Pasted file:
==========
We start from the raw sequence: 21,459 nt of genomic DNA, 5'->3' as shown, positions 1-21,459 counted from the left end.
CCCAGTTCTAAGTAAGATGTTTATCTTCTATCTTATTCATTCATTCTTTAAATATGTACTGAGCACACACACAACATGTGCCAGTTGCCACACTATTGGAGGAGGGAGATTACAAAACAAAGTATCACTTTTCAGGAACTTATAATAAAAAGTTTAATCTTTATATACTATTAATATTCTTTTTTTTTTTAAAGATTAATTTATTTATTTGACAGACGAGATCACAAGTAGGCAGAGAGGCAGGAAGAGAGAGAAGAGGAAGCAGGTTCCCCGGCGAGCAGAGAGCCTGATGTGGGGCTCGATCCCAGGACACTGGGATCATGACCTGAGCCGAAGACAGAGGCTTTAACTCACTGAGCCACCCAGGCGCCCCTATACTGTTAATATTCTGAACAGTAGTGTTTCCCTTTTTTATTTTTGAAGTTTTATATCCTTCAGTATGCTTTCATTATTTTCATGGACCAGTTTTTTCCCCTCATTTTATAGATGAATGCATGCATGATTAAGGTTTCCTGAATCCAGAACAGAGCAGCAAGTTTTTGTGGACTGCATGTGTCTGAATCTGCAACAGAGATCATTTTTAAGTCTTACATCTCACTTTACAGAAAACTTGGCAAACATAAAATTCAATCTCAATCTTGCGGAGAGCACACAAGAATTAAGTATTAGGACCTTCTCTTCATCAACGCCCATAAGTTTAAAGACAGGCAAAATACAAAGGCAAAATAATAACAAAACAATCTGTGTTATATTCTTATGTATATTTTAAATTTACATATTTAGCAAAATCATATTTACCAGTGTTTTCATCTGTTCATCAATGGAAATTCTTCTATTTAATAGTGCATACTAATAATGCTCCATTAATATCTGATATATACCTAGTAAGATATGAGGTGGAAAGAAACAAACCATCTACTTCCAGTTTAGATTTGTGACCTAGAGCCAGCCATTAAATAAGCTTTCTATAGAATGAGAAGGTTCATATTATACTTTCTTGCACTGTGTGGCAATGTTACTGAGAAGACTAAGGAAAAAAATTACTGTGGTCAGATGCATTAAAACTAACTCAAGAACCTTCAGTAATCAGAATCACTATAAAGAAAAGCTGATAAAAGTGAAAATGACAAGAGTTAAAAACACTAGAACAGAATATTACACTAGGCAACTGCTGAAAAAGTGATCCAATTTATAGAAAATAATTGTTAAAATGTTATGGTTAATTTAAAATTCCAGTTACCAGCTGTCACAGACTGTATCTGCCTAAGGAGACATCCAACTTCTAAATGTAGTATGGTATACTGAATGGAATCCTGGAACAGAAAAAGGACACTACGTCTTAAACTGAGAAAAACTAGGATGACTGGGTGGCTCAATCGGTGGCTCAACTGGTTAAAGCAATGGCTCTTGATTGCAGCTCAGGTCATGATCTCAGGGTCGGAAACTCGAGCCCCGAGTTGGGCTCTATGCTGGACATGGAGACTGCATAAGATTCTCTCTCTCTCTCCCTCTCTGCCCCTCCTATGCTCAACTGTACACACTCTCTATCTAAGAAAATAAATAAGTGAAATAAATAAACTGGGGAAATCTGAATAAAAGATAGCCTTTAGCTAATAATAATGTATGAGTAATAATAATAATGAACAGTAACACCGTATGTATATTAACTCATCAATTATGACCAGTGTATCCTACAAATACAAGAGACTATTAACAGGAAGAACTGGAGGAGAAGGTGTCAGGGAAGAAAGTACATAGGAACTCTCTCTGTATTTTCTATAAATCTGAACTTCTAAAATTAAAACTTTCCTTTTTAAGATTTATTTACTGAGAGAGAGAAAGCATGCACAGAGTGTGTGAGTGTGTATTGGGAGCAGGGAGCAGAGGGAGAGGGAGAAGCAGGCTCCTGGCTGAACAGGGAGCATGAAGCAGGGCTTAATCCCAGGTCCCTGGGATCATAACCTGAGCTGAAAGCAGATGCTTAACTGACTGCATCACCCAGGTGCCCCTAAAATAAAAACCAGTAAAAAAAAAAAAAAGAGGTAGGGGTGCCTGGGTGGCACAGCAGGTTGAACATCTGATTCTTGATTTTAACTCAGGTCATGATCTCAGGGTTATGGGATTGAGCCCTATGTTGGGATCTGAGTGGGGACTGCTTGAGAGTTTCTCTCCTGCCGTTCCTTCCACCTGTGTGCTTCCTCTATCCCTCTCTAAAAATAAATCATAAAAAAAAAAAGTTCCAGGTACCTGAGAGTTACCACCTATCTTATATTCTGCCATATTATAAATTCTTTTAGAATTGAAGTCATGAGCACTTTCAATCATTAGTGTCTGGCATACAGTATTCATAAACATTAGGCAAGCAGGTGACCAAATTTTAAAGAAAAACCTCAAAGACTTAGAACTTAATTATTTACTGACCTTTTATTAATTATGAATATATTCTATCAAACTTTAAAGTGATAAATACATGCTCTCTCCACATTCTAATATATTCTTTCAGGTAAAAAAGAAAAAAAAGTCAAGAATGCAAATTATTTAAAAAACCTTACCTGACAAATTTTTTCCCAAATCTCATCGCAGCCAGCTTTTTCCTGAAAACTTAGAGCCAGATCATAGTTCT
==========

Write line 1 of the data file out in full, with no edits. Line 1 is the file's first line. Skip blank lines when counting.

We start from the raw sequence: 21,459 nt of genomic DNA, 5'->3' as shown, positions 1-21,459 counted from the left end.